Seeking vitality and wholeness completes the trio of wellness. It’s just as important to enliven your spirit with meaning and purpose as it is to care for your mind and honor your body. A thriving soul creates soundness and harmony. But it takes work to reach spiritual health, and it may be the most neglected area of self-care. Reflection, values and beliefs, compassion and empathy, acting for the welfare of others, and living with grace among any adversity cultivates spiritual health. A fulfilled soul supports the ability to cope with mental distress, as well as shape our bodies into a strong, well-functioning structure.

Nourishing the soul can start by learning to let go. Free your mind of negative clutter to make the room for peace, comfort and hope. Look deep within to discover purpose, which can relieve stress over the small things and foster self-worth. If you can see something great in yourself and greater than yourself, everyday problems and fears may pale in comparison to more meaningful aspects of life important to you. Seek supportive relationships that bring out your best self. Embrace gratitude and forgiveness. Chase change and opportunity. Be open to new people and experiences. Giving more attention to these emotional states will heal and grow your soul.

You Don’t Have to Journey Alone

Despite a diet overhaul or some soul searching, sometimes talking to a professional helps strengthen the mind-body-soul connection the most. A therapist can help you navigate your journey toward intention and mindfulness. Therapy serves as a tool for seeing food as nutrition, and not a coping mechanism. Therapy can provide accountability for treating your body well with movement and activity. You can find a partner in exploring your spiritual core.

Take action on your health mentally, physically and spiritually! With professional support from ThriveTalk, you can find your inner superhero.

, ,

As You Seek Grief Counseling, Recognize the 6 Needs of All Mourners


There’s no rule book for grieving. When someone you love passes, you may feel a wide range of emotions anger, sadness, shock, guilt even if the death was expected. Everybody mourns in their own way.

There are, however, certain things we all need to mourn in a healthy fashion. As you undergo grief counseling to cope with the loss of a loved one, keep in mind these six basic needs of all mourners, according to the Center for Loss & Life Transition:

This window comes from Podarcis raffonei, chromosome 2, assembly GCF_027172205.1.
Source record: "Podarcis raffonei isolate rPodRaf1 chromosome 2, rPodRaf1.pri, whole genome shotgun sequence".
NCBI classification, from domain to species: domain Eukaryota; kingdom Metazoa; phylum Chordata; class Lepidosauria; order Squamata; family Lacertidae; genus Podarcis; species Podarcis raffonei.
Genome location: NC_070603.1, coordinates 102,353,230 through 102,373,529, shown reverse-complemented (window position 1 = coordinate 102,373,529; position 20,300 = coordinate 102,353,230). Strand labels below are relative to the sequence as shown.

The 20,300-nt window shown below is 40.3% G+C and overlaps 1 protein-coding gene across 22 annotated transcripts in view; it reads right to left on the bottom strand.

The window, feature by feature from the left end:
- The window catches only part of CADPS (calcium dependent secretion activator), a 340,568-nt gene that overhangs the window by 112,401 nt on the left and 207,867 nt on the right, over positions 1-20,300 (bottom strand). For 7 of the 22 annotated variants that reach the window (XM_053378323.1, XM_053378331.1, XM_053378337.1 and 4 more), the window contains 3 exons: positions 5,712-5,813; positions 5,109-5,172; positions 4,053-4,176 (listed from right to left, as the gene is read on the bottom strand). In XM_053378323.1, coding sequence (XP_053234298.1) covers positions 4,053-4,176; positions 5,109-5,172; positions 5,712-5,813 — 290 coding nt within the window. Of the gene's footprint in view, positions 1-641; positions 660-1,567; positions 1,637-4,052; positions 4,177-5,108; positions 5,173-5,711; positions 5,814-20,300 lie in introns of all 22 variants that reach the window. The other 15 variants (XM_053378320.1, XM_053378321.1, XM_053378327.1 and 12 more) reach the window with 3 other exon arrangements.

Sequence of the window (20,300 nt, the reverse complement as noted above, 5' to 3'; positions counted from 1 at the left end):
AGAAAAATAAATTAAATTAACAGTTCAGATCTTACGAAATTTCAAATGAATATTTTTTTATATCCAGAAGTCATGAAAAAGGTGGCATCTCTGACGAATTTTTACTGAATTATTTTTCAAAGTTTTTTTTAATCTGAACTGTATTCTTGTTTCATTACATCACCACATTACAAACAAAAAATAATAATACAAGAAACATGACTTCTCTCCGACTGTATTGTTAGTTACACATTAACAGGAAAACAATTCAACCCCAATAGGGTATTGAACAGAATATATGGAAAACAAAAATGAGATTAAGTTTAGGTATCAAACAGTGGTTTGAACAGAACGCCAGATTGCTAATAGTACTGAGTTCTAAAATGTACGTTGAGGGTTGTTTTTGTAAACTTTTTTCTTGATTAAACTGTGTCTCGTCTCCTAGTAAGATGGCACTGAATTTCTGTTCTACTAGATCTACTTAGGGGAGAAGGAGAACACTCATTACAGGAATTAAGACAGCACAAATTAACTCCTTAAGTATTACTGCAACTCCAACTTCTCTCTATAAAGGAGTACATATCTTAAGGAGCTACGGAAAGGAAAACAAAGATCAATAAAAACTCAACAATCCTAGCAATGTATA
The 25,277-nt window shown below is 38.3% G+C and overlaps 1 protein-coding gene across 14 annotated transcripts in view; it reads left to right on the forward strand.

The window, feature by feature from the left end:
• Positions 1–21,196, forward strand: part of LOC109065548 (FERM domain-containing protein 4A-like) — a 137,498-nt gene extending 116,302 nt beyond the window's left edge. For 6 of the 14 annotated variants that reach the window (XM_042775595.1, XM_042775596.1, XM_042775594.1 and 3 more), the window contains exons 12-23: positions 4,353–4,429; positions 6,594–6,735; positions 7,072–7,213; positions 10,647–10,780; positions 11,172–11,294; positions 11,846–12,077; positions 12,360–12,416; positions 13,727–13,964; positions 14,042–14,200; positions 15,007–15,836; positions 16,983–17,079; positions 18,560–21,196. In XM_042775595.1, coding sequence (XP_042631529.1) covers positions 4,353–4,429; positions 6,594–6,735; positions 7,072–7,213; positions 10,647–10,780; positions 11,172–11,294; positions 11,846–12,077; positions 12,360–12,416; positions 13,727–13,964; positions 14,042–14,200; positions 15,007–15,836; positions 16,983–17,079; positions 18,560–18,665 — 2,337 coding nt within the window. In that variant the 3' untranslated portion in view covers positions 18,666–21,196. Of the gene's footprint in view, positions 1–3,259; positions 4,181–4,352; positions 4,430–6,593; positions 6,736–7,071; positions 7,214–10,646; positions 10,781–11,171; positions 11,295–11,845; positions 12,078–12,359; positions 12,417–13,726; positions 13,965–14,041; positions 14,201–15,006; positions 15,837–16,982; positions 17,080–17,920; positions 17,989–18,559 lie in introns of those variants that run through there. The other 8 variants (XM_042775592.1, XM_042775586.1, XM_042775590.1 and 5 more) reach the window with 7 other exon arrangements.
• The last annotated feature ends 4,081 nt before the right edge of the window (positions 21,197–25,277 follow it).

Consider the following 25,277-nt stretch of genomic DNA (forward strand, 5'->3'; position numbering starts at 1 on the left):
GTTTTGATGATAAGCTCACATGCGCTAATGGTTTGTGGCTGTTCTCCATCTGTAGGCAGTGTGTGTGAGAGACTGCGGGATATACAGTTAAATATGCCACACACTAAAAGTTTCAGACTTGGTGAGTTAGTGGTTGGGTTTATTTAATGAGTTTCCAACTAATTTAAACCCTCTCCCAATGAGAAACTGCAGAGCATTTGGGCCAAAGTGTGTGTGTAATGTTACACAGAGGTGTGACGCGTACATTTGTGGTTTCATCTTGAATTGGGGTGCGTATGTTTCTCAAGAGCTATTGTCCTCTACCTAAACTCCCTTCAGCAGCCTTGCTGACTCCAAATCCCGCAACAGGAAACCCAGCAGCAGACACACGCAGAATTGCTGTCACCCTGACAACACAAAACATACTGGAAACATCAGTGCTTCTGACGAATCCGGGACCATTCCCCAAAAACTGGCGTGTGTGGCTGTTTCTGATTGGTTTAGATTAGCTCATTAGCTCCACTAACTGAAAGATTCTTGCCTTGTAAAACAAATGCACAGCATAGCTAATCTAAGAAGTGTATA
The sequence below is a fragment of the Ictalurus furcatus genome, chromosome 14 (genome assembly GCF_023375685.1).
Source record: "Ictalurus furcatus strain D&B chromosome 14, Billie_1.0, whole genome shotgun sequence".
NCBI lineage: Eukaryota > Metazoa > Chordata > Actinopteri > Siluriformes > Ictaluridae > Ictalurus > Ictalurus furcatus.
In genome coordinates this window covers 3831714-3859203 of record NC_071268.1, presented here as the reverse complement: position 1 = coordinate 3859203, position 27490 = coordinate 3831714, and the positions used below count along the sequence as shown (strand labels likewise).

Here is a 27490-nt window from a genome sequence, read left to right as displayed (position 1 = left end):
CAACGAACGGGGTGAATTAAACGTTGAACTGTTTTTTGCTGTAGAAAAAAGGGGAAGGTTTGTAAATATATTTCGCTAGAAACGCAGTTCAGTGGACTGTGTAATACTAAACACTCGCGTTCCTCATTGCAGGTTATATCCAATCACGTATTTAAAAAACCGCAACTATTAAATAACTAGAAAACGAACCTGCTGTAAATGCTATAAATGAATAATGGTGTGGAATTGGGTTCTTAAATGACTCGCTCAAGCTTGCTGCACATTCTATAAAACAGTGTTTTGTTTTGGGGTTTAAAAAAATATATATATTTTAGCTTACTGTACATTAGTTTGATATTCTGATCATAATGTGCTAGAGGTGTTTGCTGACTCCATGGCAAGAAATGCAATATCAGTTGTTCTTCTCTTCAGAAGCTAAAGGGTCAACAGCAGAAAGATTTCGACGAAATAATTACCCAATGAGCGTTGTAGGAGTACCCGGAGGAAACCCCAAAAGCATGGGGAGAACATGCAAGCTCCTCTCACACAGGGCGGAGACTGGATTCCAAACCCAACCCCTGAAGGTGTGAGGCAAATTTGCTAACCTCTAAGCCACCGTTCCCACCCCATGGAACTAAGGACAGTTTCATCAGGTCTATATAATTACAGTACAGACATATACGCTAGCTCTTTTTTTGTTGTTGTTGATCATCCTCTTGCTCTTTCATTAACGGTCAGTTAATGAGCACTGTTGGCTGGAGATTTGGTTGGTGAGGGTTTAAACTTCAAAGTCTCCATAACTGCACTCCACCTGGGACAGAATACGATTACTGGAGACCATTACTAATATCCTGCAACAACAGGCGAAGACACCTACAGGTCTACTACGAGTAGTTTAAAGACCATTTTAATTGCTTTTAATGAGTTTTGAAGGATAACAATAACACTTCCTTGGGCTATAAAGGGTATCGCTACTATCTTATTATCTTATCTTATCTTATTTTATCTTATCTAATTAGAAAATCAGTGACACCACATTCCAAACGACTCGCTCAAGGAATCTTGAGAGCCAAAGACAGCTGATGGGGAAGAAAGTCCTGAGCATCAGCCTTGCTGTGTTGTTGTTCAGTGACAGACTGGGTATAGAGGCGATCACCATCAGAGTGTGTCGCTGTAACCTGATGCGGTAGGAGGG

1. Acknowledge the Reality of the Death

This means you understand that your loved one will never physically walk this earth again.

You don’t have to swallow this one whole, though. It’s OK to take it piecemeal; grieving is a process, not an event. The best way to meet this need is to talk about the pain of the death when it hits you, as often as you need to. This can be with a bereavement counselor or a friend, family member or partner. Journaling about your feelings also helps you acknowledge the reality of the death.

2. Embrace the Pain of Loss

Few people welcome pain and suffering with open arms, and you don’t have to. Simply open your head and your heart to the idea that grief is painful, and understand that it will hurt. Some days will be worse than others, but you embrace the idea that you must feel painful feelings as part of the process.

3. Remember the Person Who Died

Yes, you should tell stories about your loved one. Yes, you should keep pictures up. Death doesn’t wipe away your relationship with the person who passed, and these precious memories will be how you honor that relationship. Well-meaning people might tell you that you need to “move on” and not talk about your loss, but that’s not true. Keep their memory alive.

4. Develop a New Self-identity

People understand themselves in relation to the world around them — and the people who inhabit that world along with them. When a loved one passes, things (and roles) inside that world must be rearranged to account for the change that has taken place. Perhaps you were a wife, and now you are a widow; or maybe you were a daughter whose parent has now passed. Be patient with yourself as you reconstruct your self-identity. It will take time to get comfortable with your new role in life, but it will happen.